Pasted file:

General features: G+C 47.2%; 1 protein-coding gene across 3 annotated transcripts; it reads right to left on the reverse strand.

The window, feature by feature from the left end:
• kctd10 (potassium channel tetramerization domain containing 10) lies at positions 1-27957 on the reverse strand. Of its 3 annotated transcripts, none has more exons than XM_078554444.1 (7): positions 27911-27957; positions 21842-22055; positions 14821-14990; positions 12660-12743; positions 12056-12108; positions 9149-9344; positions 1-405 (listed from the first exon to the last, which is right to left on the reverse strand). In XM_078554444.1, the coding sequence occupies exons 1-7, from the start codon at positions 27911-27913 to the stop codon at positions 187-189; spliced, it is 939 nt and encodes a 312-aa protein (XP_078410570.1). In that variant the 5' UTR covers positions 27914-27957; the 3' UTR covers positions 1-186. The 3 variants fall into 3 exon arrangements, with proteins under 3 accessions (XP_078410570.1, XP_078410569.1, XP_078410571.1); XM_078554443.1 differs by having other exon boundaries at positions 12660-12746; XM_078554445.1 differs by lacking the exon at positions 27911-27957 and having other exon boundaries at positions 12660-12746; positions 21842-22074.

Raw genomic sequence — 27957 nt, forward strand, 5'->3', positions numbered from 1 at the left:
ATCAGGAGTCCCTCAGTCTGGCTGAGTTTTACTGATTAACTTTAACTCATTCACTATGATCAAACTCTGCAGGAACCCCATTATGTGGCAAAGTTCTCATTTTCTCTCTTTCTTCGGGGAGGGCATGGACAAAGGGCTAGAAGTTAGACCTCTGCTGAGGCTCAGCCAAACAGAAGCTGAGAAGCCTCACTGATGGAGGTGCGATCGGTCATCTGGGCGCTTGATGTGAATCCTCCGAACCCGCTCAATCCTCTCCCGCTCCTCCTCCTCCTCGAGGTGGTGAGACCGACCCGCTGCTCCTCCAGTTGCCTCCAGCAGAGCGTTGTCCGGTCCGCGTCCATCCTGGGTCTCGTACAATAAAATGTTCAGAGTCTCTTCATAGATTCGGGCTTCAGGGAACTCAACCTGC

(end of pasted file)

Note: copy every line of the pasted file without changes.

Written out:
General features: G+C 47.2%; 1 protein-coding gene across 3 annotated transcripts; it reads right to left on the reverse strand.

The window, feature by feature from the left end:
• kctd10 (potassium channel tetramerization domain containing 10) lies at positions 1-27957 on the reverse strand. Of its 3 annotated transcripts, none has more exons than XM_078554444.1 (7): positions 27911-27957; positions 21842-22055; positions 14821-14990; positions 12660-12743; positions 12056-12108; positions 9149-9344; positions 1-405 (listed from the first exon to the last, which is right to left on the reverse strand). In XM_078554444.1, the coding sequence occupies exons 1-7, from the start codon at positions 27911-27913 to the stop codon at positions 187-189; spliced, it is 939 nt and encodes a 312-aa protein (XP_078410570.1). In that variant the 5' UTR covers positions 27914-27957; the 3' UTR covers positions 1-186. The 3 variants fall into 3 exon arrangements, with proteins under 3 accessions (XP_078410570.1, XP_078410569.1, XP_078410571.1); XM_078554443.1 differs by having other exon boundaries at positions 12660-12746; XM_078554445.1 differs by lacking the exon at positions 27911-27957 and having other exon boundaries at positions 12660-12746; positions 21842-22074.

Raw genomic sequence — 27957 nt, forward strand, 5'->3', positions numbered from 1 at the left:
ATCAGGAGTCCCTCAGTCTGGCTGAGTTTTACTGATTAACTTTAACTCATTCACTATGATCAAACTCTGCAGGAACCCCATTATGTGGCAAAGTTCTCATTTTCTCTCTTTCTTCGGGGAGGGCATGGACAAAGGGCTAGAAGTTAGACCTCTGCTGAGGCTCAGCCAAACAGAAGCTGAGAAGCCTCACTGATGGAGGTGCGATCGGTCATCTGGGCGCTTGATGTGAATCCTCCGAACCCGCTCAATCCTCTCCCGCTCCTCCTCCTCCTCGAGGTGGTGAGACCGACCCGCTGCTCCTCCAGTTGCCTCCAGCAGAGCGTTGTCCGGTCCGCGTCCATCCTGGGTCTCGTACAATAAAATGTTCAGAGTCTCTTCATAGATTCGGGCTTCAGGGAACTCAACCTGC